Return Albania’s public broadcaster to the public!

A commentary by Leon Menkshi, Journalist in Residence, ECPMF

Albania’s public broadcaster (RTSH) is at risk, and should in no way stay out of focus! They are undergoing technology transformations related to the digitalisation and the quality of content.

Rtsh Broadcaster, Tirana Rtsh Broadcaster, Tirana

At a time when ‘fake news’ is undermining trust in media across the globe and is threatening the stability of both consolidated and fragile democracies, defending the truth is not just a challenge for the new media. Surely it also becomes as much of a challenge for the mainstream public service media (PSM) across Europe. 

At the moment many such mainstream PSM outlets (mostly radio and television stations) are struggling to maintain their quality, credibility and independence, handling pressures from all sides as well as political and economic threats. Besides, they are also faced with changing consumption patterns and the ultimate need to do more with the same or even less resources, in order to reach all audiences.

The focus of my article will be on Albania’s public broadcaster – Albanian Radio Television (RTSH), which is the oldest PSM outlet in Albania, and still maintains the privileges of the countrywide signal-coverage as well as the financial benefits from the Albanian taxpayers’ money. However, such privileges assume a high quality of the public service, transparency and accountability, which unfortunately Albania’s public broadcaster–RTSH, does not guarantee to its nation wide audience.

Since 1999, RTSH has been a member of the Eurovision Broadcasting Union (EBU), which is world’s leading alliance of public service media, comprising 73 active members in 56 countries. EBU’s members are mainly government-owned public service broadcasters or privately-owned stations with public service missions. They initially joined EBU for program-exchange purposes as well as counting on it for mediating technical disputes between them, that were mostly concerned with frequency and technical interference issues. However, nowadays the mission of EBU is not just about  supranational legislation and regulation, but it also encompasses real support to its members in re-defining and re-positioning their offer to the audience.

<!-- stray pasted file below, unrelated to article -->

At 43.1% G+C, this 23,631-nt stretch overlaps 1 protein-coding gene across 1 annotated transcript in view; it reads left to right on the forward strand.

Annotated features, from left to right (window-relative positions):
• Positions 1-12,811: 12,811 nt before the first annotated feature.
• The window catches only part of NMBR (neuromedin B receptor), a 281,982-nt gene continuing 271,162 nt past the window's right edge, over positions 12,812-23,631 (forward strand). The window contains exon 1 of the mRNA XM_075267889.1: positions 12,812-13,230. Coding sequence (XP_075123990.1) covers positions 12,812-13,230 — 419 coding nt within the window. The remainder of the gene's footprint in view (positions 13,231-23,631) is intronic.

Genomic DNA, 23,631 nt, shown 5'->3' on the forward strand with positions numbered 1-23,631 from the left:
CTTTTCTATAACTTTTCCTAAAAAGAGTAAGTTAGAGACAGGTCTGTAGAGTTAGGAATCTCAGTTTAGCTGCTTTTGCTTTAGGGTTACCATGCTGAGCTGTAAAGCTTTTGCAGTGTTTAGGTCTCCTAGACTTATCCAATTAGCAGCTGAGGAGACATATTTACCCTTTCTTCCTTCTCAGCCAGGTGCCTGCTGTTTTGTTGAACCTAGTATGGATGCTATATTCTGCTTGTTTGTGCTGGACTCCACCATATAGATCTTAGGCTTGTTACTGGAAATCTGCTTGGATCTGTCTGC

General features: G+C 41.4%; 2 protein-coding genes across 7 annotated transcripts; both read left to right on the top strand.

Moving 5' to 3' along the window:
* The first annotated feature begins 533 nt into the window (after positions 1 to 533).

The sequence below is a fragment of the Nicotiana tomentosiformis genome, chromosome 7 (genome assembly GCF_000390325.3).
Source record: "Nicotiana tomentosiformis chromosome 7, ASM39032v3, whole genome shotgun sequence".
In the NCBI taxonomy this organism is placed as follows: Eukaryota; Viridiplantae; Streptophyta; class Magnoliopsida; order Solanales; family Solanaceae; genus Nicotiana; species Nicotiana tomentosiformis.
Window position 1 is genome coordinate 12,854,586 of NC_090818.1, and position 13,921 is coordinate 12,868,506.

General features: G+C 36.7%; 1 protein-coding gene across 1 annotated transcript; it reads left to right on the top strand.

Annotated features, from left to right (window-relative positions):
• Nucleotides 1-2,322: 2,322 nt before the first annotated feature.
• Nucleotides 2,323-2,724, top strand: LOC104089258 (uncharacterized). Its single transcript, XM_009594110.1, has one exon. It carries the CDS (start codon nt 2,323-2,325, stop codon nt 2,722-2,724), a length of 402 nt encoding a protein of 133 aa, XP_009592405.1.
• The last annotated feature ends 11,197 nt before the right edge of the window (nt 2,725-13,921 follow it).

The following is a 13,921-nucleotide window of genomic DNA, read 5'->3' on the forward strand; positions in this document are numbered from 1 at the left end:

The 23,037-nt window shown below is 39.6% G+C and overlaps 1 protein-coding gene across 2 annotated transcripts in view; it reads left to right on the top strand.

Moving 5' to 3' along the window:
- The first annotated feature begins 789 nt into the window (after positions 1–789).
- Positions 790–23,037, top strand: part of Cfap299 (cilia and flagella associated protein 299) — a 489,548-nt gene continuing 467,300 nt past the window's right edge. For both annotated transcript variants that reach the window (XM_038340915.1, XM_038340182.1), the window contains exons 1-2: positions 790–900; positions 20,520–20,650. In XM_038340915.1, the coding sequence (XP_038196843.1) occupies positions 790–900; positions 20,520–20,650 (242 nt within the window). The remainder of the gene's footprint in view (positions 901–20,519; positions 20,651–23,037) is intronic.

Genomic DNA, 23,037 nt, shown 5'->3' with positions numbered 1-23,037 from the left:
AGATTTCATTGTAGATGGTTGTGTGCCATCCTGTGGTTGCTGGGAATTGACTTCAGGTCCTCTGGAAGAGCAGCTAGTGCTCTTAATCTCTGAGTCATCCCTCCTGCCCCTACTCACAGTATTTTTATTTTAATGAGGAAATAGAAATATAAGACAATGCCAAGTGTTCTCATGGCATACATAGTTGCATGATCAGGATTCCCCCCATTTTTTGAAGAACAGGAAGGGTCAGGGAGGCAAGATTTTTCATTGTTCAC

In that kind of spirit, the EBU recently launched a Quality Journalism Initiative, pressing for quality and freedom of reporting among PSM members. Quality Journalism is the very heart-beat of Public Service Media, and crucially important not just for the future existence of PSMs as such, but also for the future of democracy! The Quality Journalism Initiative was launched by EBU with the publication of a report in July 2017, looking at the challenges facing public service media in Europe, and how broadcasters are responding to such challenges as:

  • Political pressure and competition, 
  • Trust and impartiality, 
  • Threat to local and regional newspapers, 
  • Prioritising and allocating resources, 
  • Becoming multi-platform, editorially and technically.